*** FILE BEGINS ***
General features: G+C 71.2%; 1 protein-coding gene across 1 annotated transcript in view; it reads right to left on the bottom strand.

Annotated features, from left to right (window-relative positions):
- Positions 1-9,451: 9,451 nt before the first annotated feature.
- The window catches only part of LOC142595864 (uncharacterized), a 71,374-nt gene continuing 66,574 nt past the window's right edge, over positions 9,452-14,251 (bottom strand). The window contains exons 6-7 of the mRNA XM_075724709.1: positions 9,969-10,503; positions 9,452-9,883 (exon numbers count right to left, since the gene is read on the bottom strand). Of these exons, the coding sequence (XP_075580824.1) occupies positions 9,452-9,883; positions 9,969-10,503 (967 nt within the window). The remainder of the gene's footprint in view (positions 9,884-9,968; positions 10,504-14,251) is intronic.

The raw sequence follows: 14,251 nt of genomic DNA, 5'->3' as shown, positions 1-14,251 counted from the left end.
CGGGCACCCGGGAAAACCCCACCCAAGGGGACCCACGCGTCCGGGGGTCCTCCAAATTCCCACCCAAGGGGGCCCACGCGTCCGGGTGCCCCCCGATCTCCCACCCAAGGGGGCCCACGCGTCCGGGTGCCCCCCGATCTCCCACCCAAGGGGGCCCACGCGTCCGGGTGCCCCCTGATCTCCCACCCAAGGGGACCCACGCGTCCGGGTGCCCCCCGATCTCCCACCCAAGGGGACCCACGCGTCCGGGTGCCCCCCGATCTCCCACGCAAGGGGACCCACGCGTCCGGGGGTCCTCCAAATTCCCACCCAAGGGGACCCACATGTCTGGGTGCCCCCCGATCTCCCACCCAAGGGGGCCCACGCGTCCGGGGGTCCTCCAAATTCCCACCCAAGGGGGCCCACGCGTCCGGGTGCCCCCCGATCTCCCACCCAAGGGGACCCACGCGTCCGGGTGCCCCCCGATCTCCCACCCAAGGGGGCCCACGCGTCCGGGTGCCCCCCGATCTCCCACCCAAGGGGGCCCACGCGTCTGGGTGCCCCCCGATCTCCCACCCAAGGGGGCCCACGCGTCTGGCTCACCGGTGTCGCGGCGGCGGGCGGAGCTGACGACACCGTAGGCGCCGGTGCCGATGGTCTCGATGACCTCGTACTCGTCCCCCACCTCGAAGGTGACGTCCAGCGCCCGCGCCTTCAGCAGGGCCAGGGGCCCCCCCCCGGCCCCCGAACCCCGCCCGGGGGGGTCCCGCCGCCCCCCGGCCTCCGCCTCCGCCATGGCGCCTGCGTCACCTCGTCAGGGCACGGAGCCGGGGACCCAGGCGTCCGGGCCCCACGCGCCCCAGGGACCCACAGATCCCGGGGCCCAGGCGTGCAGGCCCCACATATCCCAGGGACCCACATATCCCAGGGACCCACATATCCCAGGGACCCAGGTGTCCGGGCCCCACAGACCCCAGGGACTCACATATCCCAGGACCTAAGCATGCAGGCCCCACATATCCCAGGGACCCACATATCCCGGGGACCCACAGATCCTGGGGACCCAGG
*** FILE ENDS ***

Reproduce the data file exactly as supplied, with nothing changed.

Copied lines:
General features: G+C 71.2%; 1 protein-coding gene across 1 annotated transcript in view; it reads right to left on the bottom strand.

Annotated features, from left to right (window-relative positions):
- Positions 1-9,451: 9,451 nt before the first annotated feature.
- The window catches only part of LOC142595864 (uncharacterized), a 71,374-nt gene continuing 66,574 nt past the window's right edge, over positions 9,452-14,251 (bottom strand). The window contains exons 6-7 of the mRNA XM_075724709.1: positions 9,969-10,503; positions 9,452-9,883 (exon numbers count right to left, since the gene is read on the bottom strand). Of these exons, the coding sequence (XP_075580824.1) occupies positions 9,452-9,883; positions 9,969-10,503 (967 nt within the window). The remainder of the gene's footprint in view (positions 9,884-9,968; positions 10,504-14,251) is intronic.

The raw sequence follows: 14,251 nt of genomic DNA, 5'->3' as shown, positions 1-14,251 counted from the left end.
CGGGCACCCGGGAAAACCCCACCCAAGGGGACCCACGCGTCCGGGGGTCCTCCAAATTCCCACCCAAGGGGGCCCACGCGTCCGGGTGCCCCCCGATCTCCCACCCAAGGGGGCCCACGCGTCCGGGTGCCCCCCGATCTCCCACCCAAGGGGGCCCACGCGTCCGGGTGCCCCCTGATCTCCCACCCAAGGGGACCCACGCGTCCGGGTGCCCCCCGATCTCCCACCCAAGGGGACCCACGCGTCCGGGTGCCCCCCGATCTCCCACGCAAGGGGACCCACGCGTCCGGGGGTCCTCCAAATTCCCACCCAAGGGGACCCACATGTCTGGGTGCCCCCCGATCTCCCACCCAAGGGGGCCCACGCGTCCGGGGGTCCTCCAAATTCCCACCCAAGGGGGCCCACGCGTCCGGGTGCCCCCCGATCTCCCACCCAAGGGGACCCACGCGTCCGGGTGCCCCCCGATCTCCCACCCAAGGGGGCCCACGCGTCCGGGTGCCCCCCGATCTCCCACCCAAGGGGGCCCACGCGTCTGGGTGCCCCCCGATCTCCCACCCAAGGGGGCCCACGCGTCTGGCTCACCGGTGTCGCGGCGGCGGGCGGAGCTGACGACACCGTAGGCGCCGGTGCCGATGGTCTCGATGACCTCGTACTCGTCCCCCACCTCGAAGGTGACGTCCAGCGCCCGCGCCTTCAGCAGGGCCAGGGGCCCCCCCCCGGCCCCCGAACCCCGCCCGGGGGGGTCCCGCCGCCCCCCGGCCTCCGCCTCCGCCATGGCGCCTGCGTCACCTCGTCAGGGCACGGAGCCGGGGACCCAGGCGTCCGGGCCCCACGCGCCCCAGGGACCCACAGATCCCGGGGCCCAGGCGTGCAGGCCCCACATATCCCAGGGACCCACATATCCCAGGGACCCACATATCCCAGGGACCCAGGTGTCCGGGCCCCACAGACCCCAGGGACTCACATATCCCAGGACCTAAGCATGCAGGCCCCACATATCCCAGGGACCCACATATCCCGGGGACCCACAGATCCTGGGGACCCAGG